There would be no layoffs of uniformed workers or teachers and no tax increases to balance the budget for next fiscal year, Mayor Michael Bloomberg announced on Thursday,Feb. 2, when he laid out his fiscal plan for 2013 and beyond.
However, Bloomberg’s $68.7 billion preliminary budget for the upcoming fiscal yearwill exhaust the last of New York City’s reserves to close a $2 billion deficit and face a new challenge.
For the first time, Bloomberg said, pension and fringe benefits will eclipse the cost of actual salaries, making up 12 percent of the total budget.
“… We face a ticking time bomb in rising pension costs,” Bloomberg said. “The only way we will be able to continue to pay for top-quality public schools, fire and police protection, and other services New Yorkers need, and also to protect the very financial security of the pension system City workers rely on, is to adopt real pension reform.”
The mayor has pushed for another tier of employees that would receive 401k-style benefits instead of pensions with guaranteed benefits.
Bloomberg credited the balanced budget to sound fiscal planning as well as a rebounding economy.
He also praised the city’s ability to “do more with less.” He said the city has eliminated about 20,000 employees—6.6 percent—since 2001, mostly through attrition.
Bloomberg’s four-year plan also projected continuing deficits around $3 billion through the next three fiscal years, which, after this year, will be faced without any reserves.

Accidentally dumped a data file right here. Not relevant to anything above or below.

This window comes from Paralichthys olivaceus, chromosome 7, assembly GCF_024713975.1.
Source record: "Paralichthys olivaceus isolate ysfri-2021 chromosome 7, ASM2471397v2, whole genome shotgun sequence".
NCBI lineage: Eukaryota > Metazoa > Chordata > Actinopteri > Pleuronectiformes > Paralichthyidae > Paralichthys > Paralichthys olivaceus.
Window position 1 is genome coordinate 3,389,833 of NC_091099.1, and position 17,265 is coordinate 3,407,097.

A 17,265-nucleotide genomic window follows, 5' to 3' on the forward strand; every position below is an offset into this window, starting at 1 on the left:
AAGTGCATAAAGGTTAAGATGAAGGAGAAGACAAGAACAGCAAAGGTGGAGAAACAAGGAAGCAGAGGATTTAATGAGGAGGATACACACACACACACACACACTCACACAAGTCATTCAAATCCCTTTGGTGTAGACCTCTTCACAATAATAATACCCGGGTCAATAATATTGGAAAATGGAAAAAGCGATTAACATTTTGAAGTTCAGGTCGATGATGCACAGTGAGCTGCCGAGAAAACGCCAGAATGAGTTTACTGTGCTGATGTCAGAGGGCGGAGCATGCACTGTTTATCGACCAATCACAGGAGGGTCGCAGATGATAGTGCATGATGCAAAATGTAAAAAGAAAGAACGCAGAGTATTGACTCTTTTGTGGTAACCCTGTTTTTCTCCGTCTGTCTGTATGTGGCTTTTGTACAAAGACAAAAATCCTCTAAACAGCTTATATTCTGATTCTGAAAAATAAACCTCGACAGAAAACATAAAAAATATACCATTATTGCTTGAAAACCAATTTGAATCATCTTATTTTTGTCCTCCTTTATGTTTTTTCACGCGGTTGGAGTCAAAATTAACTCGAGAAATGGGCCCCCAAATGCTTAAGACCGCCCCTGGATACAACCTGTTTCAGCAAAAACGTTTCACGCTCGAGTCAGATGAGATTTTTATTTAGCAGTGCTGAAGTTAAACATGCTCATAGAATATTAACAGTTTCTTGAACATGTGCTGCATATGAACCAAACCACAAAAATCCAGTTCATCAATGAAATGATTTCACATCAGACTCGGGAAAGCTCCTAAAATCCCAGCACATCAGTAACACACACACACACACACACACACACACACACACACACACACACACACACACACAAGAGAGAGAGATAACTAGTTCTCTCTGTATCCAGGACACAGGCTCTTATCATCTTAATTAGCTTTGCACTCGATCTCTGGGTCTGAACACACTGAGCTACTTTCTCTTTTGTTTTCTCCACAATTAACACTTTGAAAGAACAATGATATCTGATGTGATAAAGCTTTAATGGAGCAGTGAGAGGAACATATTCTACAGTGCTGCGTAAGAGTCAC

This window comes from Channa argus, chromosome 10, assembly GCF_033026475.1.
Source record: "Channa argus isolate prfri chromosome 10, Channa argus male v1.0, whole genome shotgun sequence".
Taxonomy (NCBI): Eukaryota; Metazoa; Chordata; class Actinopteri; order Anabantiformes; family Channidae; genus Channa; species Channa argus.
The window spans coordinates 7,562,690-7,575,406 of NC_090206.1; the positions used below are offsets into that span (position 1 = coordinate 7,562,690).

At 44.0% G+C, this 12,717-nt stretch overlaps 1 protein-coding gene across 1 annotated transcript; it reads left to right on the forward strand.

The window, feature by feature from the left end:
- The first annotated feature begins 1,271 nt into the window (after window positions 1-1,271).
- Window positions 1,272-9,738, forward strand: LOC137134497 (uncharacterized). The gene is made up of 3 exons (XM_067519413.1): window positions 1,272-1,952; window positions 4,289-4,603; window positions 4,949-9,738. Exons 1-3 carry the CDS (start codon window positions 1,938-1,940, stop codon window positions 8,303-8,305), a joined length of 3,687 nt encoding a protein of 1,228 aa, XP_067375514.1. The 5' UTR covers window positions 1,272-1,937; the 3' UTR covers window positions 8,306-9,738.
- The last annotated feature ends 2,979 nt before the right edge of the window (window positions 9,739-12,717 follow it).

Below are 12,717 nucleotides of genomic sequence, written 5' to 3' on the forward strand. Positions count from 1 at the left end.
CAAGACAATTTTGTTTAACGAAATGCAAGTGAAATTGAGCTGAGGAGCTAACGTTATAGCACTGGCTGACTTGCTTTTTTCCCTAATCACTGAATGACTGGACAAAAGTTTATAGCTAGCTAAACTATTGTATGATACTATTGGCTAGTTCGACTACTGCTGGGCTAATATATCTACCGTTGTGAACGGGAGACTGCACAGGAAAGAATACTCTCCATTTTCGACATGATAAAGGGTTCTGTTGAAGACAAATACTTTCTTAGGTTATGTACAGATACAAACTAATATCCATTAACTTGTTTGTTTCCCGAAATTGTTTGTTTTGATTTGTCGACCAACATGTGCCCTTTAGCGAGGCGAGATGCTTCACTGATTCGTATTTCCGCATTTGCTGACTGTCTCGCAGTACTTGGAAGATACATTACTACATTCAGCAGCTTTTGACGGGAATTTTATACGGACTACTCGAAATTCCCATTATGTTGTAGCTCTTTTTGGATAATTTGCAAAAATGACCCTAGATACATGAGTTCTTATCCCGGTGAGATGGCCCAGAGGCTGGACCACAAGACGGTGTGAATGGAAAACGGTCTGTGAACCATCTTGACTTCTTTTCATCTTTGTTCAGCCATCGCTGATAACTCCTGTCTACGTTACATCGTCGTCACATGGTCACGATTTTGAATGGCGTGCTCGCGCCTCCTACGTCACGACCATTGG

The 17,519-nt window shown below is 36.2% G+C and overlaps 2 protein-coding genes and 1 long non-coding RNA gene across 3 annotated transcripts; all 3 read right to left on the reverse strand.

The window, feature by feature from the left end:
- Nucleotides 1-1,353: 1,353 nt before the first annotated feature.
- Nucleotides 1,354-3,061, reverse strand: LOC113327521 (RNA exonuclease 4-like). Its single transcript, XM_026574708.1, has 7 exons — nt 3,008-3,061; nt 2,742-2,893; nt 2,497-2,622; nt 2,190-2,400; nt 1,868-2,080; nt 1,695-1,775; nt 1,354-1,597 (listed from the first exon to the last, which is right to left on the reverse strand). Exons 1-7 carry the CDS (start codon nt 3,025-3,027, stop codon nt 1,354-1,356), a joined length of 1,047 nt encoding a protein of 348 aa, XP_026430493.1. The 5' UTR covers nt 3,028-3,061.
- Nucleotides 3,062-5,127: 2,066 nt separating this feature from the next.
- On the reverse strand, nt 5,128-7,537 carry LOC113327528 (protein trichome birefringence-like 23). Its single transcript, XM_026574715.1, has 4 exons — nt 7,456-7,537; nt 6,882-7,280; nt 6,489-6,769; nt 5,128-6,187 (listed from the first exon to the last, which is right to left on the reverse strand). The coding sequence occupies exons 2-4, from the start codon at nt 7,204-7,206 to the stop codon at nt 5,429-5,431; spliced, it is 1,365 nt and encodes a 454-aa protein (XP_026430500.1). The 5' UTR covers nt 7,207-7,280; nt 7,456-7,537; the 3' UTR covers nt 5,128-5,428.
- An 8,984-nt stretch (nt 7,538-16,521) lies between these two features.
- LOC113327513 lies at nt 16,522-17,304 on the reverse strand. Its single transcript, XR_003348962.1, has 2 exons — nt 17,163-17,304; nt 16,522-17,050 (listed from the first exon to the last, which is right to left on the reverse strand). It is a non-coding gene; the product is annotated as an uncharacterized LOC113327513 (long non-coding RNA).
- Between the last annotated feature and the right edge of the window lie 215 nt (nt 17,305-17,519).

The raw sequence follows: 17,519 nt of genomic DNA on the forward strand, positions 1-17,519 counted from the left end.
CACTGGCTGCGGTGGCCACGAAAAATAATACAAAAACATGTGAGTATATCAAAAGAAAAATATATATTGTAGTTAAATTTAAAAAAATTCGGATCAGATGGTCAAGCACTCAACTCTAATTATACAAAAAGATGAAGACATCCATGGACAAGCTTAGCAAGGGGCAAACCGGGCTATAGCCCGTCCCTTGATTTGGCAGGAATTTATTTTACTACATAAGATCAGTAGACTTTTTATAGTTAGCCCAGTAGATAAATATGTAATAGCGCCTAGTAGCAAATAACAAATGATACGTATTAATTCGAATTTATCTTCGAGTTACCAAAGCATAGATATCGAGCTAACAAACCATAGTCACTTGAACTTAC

The budget dance is just beginning though. Bloomberg’s proposal is the beginning of along process of negotiations and revisions that must end with the City Council’s approval this summer.
Once again, the stage is set to battle over fire companies, a point of contention between the council and mayor last year.
Last year, Bloomberg proposed cutting 20 fire companies. Ultimately an agreement was reached to save the stations, but he’s proposing the same number of cuts again this year.
Councilwoman Elizabeth Crowley (D-Middle Village), Chair of the Fire and Criminal Justice Services Committee, was a loud voice against the cuts last year and again spoke out on Feb. 2.
“Closing even a single fire company in New York City will lead to increased response times, more fire fatalities and millions of dollars in property damage,” she said.
Last year, the proposed cuts included four stations in Queens. They were Engine 294 at 101-20 Jamaica Ave., Engine 306 at 40-18 214th Place, Engine 328 at 16-19 Central Ave. and Ladder 128 at 33-51 Greenpoint Ave.
Although there aren’t confirmed yet, the same stations are likely to be on the chopping block, Eric Yun, a spokesman from Crowley’s office said.
The proposed budget would also cut millions from libraries and after-school programs.
In a joint statement, Finance Chair Domenic Recchia and Council Speaker Christine Quinn were positive but said some cuts—as well as the idea that fines are a revenue-raising tool—were troubling.
“I was also pleased to know there were no new major cuts proposed this time around,” Recchia (D-Coney Island) said. “However, the City Council and I need to look more closely at the cuts proposed in the mayor’s November plan and ensure that the public receives adequate, undisrupted municipal services from our firefighters, sanitation workers and others.”
By Jeremiah Dobruck
Photo by Edward Reed Courtesy of Mayor’s Office